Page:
Study helps explain spread of drug resistance in seasonal H1N1 flu

Jun 3, 2010 (CIDRAP News) – Scientists say they have identified factors that helped enable antiviral-resistant seasonal H1N1 influenza viruses, which previously were regarded as evolutionary weaklings, to spread around the world starting in 2007.

Writing in Science, researchers at the California Institute of Technology report the discovery of a pair of secondary mutations that improved the "fitness" of H1N1 viruses carrying the mutation that confers oseltamivir resistance, helping to pave the way for their global dissemination. One implication is that these secondary mutations could be a predictor of the spread of oseltamivir resistance in other flu viruses, such as the pandemic H1N1 or avian H5N1.

Seasonal H1N1 viruses—one of the three flu subtypes that typically circulate in any given season—began to show resistance to oseltamivir (Tamiflu) in the 2007-08 Northern Hemisphere flu season, and in the following season the resistant strain spread around the world.

In the recently ended 2009-10 season, the seasonal H1N1 strain was pushed aside by the 2009 pandemic H1N1 virus, which in most cases remains susceptible to oseltamivir. But why the resistance spread globally has remained a mystery, because oseltamivir was not used widely enough to create strong evolutionary pressure in favor of the resistant strain.

Oseltamivir and similar antivirals target the neuraminidase (N) protein of flu viruses. After a flu virus enters a host cell and reproduces, new copies of the virus use neuraminidase to help them exit the cell. As explained in a Caltech press release about the study, new viruses leaving a cell bind to sialic acid on the cell surface, and neuraminidase cuts the sialic acid, freeing the virus to invade other cells.

Oseltamivir binds to neuraminidase, preventing it from cutting the sialic acid and setting the virus free. But the H274Y mutation slightly changes the shape of a crucial region of neuraminidase, blocking oseltamivir from attaching to it.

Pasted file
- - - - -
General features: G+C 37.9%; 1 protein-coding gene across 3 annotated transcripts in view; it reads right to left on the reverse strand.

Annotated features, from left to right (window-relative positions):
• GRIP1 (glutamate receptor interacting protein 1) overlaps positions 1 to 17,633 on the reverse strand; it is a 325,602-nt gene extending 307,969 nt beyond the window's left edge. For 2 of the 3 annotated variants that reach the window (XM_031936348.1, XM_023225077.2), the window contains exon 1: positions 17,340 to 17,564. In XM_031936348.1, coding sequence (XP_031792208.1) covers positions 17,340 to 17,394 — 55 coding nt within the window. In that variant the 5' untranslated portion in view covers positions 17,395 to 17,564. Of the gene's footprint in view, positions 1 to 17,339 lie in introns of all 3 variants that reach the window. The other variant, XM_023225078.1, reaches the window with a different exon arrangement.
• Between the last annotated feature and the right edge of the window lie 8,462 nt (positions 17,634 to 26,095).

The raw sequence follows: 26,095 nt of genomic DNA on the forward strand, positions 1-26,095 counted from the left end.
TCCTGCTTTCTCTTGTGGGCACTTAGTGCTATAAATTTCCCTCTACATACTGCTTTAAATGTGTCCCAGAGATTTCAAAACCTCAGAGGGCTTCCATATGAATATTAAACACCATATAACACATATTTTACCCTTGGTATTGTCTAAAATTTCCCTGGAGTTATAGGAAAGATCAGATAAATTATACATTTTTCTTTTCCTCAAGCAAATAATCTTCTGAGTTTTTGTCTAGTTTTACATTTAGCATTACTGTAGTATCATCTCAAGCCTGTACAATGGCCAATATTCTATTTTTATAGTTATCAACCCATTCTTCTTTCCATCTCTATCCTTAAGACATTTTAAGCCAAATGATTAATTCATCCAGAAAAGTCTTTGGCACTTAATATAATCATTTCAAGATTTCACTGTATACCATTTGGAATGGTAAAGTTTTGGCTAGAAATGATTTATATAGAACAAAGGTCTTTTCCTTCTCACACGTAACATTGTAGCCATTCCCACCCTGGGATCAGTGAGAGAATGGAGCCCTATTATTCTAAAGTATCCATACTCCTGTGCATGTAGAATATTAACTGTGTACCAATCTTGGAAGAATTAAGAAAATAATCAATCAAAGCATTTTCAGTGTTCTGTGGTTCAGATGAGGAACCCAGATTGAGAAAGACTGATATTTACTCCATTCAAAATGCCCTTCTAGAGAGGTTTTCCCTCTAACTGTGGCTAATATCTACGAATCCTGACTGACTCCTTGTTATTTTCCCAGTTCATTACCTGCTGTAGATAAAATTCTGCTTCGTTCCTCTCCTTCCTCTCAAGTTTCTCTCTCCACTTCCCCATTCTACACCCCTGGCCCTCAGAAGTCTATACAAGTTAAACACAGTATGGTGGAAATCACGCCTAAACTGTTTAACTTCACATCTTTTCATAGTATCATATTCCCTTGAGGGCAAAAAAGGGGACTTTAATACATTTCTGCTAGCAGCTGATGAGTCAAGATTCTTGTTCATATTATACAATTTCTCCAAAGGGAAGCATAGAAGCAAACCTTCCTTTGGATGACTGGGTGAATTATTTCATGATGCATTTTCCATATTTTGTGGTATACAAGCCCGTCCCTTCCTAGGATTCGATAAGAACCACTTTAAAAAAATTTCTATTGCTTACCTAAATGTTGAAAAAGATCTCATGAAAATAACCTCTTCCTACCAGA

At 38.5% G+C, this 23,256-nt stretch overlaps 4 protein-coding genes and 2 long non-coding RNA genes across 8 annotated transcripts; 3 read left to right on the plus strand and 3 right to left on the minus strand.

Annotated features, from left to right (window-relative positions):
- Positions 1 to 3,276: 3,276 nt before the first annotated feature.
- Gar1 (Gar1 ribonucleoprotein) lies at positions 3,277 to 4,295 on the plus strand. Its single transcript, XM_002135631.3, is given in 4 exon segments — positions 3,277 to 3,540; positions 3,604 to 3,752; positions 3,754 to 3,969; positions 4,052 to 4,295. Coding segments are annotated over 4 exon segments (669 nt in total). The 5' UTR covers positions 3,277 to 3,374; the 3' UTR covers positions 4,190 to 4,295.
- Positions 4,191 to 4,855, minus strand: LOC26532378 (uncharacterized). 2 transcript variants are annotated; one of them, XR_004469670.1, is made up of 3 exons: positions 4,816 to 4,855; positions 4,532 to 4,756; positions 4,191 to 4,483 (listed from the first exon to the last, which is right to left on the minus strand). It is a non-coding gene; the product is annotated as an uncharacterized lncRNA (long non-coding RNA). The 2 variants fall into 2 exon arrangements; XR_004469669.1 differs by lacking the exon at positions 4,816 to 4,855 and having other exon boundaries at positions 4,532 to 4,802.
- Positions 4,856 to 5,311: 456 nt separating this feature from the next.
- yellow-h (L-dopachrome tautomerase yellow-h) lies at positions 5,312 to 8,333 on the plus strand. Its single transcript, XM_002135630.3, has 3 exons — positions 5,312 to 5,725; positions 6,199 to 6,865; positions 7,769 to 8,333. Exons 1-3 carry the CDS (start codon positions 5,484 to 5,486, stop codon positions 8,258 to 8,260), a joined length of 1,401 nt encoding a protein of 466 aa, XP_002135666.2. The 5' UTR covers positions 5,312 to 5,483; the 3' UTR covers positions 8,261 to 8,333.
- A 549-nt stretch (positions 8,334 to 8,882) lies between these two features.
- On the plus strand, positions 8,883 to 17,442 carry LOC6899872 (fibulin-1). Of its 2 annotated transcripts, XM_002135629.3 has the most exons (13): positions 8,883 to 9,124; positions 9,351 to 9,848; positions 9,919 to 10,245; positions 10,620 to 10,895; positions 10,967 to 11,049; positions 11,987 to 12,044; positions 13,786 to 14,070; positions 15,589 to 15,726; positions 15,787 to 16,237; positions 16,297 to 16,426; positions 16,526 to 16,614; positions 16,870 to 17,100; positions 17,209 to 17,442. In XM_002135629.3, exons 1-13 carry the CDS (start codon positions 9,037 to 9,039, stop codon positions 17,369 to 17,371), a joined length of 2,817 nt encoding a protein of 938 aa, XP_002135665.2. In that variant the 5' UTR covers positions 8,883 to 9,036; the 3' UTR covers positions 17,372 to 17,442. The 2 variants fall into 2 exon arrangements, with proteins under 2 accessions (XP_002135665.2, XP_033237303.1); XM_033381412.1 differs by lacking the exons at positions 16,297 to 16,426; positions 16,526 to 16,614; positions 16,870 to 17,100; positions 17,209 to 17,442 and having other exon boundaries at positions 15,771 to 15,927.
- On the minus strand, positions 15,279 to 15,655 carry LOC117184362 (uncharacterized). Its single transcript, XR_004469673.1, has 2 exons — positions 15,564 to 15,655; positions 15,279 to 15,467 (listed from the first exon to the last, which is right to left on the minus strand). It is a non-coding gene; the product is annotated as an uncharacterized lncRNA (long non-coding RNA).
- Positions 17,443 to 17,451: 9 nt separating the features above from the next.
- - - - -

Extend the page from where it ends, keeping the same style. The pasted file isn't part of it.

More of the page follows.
This resistance mutation, however, "seemed to interfere with the virus's ability to replicate and be transmitted," Jesse D. Bloom, first author of the study, said in the news release. The team hypothesized that the mutation was preventing neuraminidase from reaching the cell membrane, blocking its function of helping the virus escape the cell. The researchers confirmed this by injecting neuraminidases from resistant and nonresistant viruses into cells and assessing the neuraminidase activity at the cell surface, according to their report.

Bloom and colleagues further hypothesized that some other neuraminidase mutation or mutations must have arisen to compensate for the handicap associated with the resistance mutation. They searched for such mutations by analyzing the gene sequences of H1N1 viruses in the lineage that acquired oseltamivir resistance.

They found two such mutations, called V234M and R222Q, in drug-resistant H1N1 viruses from the 2007-08 season. In a series of experiments, they then confirmed that the two mutations restored the fitness of the H274Y viruses to the level seen in nonresistant viruses, according to the report. The authors' examination of viral gene sequences showed that the two mutations had emerged before the resistance mutation became widespread.

"The evolution of oseltamivir resistance was therefore enabled by 'permissive' mutations that allowed the virus to tolerate subsequent occurrences of H274Y," the scientists write. "An understanding of this process may provide a basis for predicting the evolution of oseltamivir resistance in other flu strains."

In a commentary accompanying the report, Edward C. Holmes of the Center for Infectious Disease Dynamics at Pennsylvania State University agrees with this suggestion, saying viral lineages that have the V234M and R222Q mutations should get special scrutiny for possible drug resistance. He adds that the pandemic H1N1 virus is the most important target for such forecasting at this point.

Holmes notes that resistance in the pandemic virus has been fairly rare so far, with only about 1% of the 2,500 pandemic H1N1 sequences in GenBank having H274Y. And neither V234M nor R222Q has been found in any of the pandemic H1N1 viruses. Holmes says the absence of these mutations may be the reason oseltamivir resistance has not become widespread in the pandemic virus.

While acknowledging that the two "permissive mutations" seemed to restore the fitness of resistant seasonal H1N1, Holmes says it is still not fully clear why the resistant viruses spread around the world, since oseltamivir does not seem to have been used widely enough to create strong pressure in that direction.

One possibility is that H274Y became linked by chance to "a major fitness-enhancing mutation" somewhere else in the viral genome, but genetic analysis of seasonal H1N1 viruses have provided no evidence for such an event so far, Holmes writes. Another possibility, he says, is that the V234M and R222Q mutations not only restored the fitness of resistant viruses, but made them even more fit than their nonresistant counterparts.

Bloom JD, Gong LI, Baltimore D. Permissive secondary mutations enable the evolution of influenza oseltamivir resistance. Science 2010 Jun 4;328(5983):1272-5 [Abstract]

Holmes EC. Helping the resistance. (Commentary) Science 2010 Jun 4;328(5983):1243-4 [Abstract]

See also:

Jun 3 Caltech press release
http://media.caltech.edu/press_releases/13352

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